[10] DIC measurements were performed on a SOMMA [Johnson et al., 1993; Cooley and Yager, 2006] connected to a CO2 coulometer (UIC, model 5011) and equipped with a Sea-Bird conductivity cell (SBE-4). Salinity (S, practical salinity scale, unitless) was calculated on the basis of cell calibration to IAPSO standards. Precision based on analysis of replicate standards or replicate samples [Department of Energy, 1997] was ±0.51 and ±1.58 μmol C kg SW−1, respectively.

[11] TA was measured using a programmable open-cell potentiometric titration system [Dickson et al., 2003; Bates et al., 1996; Cooley and Yager, 2006]. Precision based on replicate standards and replicate samples [Department of Energy, 1997] was ±1.93 or ±1.66 μmol kg−1, respectively.

[12] The Macapá sample was centrifuged at 8500 rpm for 20 minutes to remove the larger suspended sediment particles before chemical analysis. Salinity was determined using the SOMMA conductivity cell, and TA was measured as described above.

2.2. Historical Observational Data Sets

[13] WTNA DIC, TA, and pCO2 from other seasons and years were also used for this study (Figure 1 and Table 1): fall 1995 (F95) and spring 1996 (Sp96) [Ternon et al., 2000]; October–November 2002 [Körtzinger, 2003]; summer (Su01) and winter 2001 (W01) [Cooley and Yager, 2006]. Atmospheric pCO2 at Ragged Point, Barbados was obtained from NOAA CMDL.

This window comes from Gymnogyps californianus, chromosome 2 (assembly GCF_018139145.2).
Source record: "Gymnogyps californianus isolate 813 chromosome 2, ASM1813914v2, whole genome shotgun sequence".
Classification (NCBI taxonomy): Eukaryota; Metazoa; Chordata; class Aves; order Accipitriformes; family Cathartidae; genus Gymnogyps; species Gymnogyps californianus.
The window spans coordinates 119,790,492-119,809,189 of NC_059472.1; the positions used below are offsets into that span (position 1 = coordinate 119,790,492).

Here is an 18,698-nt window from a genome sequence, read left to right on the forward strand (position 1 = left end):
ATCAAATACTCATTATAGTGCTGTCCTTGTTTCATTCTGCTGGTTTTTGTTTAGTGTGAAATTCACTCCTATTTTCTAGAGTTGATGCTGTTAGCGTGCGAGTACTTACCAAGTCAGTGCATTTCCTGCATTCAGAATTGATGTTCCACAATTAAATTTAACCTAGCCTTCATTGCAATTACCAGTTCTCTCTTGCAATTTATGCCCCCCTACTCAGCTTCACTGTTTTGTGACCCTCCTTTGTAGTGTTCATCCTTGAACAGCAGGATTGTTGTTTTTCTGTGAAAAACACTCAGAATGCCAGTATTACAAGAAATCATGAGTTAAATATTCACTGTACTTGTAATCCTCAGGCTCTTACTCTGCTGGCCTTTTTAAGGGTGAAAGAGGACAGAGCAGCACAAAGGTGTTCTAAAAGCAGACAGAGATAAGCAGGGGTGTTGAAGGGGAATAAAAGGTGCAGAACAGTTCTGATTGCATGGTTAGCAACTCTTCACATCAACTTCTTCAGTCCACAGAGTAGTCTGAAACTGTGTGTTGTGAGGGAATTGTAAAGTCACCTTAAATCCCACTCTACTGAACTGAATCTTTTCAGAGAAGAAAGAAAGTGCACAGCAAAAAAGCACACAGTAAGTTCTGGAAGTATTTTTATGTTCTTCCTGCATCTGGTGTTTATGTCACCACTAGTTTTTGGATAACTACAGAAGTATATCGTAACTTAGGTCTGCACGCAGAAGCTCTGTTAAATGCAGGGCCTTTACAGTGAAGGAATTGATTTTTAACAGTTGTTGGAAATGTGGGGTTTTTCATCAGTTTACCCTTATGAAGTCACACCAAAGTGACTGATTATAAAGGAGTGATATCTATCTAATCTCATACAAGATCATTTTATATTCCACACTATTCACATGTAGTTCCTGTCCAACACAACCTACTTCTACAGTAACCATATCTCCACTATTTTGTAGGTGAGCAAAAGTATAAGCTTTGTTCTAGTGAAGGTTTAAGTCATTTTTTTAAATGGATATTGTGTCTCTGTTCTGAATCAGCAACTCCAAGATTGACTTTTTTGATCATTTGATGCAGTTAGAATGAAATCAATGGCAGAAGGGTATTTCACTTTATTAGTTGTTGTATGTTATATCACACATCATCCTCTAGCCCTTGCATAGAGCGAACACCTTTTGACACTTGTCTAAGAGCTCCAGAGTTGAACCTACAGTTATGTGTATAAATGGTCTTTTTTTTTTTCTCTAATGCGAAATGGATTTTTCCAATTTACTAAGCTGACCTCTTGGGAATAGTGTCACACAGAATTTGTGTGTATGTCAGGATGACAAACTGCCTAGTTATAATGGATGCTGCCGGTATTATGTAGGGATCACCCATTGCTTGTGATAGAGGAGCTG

2.3. Data Analysis

2.3.1. Observational Data

[14] Following previous analyses [Cooley and Yager, 2006; Lentz and Limeburner, 1995; Geyer et al., 1996; Lentz, 1995b], plume stations were identified by low surface salinities (<35) and shallow haloclines overlying oceanic-S water. Surface mixed layer (SML) depths used to select the plume-influenced data were calculated from CTD profiles using a density gradient criterion (Δρ/Δz > 0.01 [Brainerd and Gregg, 1995]). The critical value throughout the analysis for statistical significance was α = 0.05, and mean values are presented with their standard error unless otherwise noted.

[15] F95 and Sp96 TA reported by Ternon et al. [2000] were originally calculated from DIC and pH using the U.N. Educational, Scientific and Cultural Organization [1987] definition and the Roy et al. [1993] dissociation constants. To ensure consistency among data sets, we recalculated TA from measured DIC and pH [Ternon et al., 2000] with CO2SYS [Lewis and Wallace, 1998], using the Dickson [1981] TA definition, carbonate dissociation constants of Mehrbach et al. [1973], refit by Dickson and Millero [1987] (valid for salinities 20–40), borate constants of Dickson [1990b], and KSO4 dissociation constants of Dickson [1990a]. Our calculated fCO2 data for F95 and Sp96, determined using recalculated TA and measured DIC in CO2SYS [Lewis and Wallace, 1998] (see below), compared well to measurements of fCO2 by Ternon et al. [2000] (average difference = 0.8 ± 1.5 μatm). Subsequent analysis of 1995–1996 data used reported DIC, reported fCO2 (converted to pCO2 where appropriate), and recalculated TA.

2.3.2. Modeled Main Stem TA